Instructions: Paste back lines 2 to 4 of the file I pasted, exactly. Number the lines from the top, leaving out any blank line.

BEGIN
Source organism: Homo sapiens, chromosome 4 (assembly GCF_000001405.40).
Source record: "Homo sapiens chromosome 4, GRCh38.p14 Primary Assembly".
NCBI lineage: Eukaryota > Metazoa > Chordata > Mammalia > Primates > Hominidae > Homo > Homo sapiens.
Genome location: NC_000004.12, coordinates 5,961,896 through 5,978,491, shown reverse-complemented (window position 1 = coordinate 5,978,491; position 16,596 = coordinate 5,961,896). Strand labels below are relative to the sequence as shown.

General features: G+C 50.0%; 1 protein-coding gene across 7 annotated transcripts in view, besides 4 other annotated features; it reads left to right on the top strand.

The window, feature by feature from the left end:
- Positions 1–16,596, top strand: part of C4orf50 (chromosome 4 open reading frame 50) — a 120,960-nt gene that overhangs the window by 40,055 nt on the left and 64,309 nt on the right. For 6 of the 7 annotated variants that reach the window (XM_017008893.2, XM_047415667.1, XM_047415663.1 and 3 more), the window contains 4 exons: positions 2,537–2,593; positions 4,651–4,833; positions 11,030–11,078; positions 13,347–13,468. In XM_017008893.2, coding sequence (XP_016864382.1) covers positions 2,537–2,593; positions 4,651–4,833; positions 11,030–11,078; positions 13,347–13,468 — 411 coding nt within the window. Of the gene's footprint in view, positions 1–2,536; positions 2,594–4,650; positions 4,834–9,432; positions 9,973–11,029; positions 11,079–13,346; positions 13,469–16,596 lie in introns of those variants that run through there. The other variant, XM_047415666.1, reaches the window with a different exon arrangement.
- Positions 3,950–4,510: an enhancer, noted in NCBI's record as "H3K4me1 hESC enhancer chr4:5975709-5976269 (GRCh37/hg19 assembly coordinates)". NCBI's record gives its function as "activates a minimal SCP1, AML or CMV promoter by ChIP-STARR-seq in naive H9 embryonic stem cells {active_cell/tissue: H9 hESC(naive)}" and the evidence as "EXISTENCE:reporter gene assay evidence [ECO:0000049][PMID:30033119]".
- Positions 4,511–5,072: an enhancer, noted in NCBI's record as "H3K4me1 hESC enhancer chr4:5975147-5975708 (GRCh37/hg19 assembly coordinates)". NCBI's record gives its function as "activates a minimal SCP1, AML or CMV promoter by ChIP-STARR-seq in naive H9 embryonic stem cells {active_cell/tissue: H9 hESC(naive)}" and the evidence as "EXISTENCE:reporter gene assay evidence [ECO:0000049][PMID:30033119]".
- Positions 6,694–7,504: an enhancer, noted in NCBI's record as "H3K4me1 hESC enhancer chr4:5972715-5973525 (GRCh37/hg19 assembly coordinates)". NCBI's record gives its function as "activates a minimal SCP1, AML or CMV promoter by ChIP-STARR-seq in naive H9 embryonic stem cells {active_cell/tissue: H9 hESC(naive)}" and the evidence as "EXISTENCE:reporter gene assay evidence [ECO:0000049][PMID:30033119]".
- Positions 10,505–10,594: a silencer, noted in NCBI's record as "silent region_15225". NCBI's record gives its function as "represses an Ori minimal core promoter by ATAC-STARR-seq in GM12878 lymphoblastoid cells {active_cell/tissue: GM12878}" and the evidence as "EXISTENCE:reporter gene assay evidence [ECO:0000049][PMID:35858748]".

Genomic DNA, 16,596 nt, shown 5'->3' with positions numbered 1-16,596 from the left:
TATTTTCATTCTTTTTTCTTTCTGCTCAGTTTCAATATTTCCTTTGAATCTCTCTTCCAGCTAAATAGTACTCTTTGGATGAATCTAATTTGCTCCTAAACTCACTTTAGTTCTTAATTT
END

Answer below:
Source record: "Homo sapiens chromosome 4, GRCh38.p14 Primary Assembly".
NCBI lineage: Eukaryota > Metazoa > Chordata > Mammalia > Primates > Hominidae > Homo > Homo sapiens.
Genome location: NC_000004.12, coordinates 5,961,896 through 5,978,491, shown reverse-complemented (window position 1 = coordinate 5,978,491; position 16,596 = coordinate 5,961,896). Strand labels below are relative to the sequence as shown.